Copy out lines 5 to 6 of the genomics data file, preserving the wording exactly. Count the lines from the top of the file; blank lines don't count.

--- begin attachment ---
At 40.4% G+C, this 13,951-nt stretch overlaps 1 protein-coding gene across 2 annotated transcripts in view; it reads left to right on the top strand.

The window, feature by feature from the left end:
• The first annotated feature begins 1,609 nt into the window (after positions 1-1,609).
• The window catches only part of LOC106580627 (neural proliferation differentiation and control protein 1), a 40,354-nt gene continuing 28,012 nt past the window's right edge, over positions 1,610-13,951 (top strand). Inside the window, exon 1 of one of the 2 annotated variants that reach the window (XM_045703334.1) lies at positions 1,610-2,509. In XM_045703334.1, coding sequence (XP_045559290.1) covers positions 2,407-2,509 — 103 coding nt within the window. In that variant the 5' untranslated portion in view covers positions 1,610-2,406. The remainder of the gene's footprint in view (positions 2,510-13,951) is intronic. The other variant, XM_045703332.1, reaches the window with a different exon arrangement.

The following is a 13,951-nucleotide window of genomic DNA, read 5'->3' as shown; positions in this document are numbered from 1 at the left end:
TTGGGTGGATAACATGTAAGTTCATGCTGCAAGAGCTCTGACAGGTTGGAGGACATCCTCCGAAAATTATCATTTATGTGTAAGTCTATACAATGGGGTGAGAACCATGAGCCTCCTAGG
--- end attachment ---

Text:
The following is a 13,951-nucleotide window of genomic DNA, read 5'->3' as shown; positions in this document are numbered from 1 at the left end:
TTGGGTGGATAACATGTAAGTTCATGCTGCAAGAGCTCTGACAGGTTGGAGGACATCCTCCGAAAATTATCATTTATGTGTAAGTCTATACAATGGGGTGAGAACCATGAGCCTCCTAGG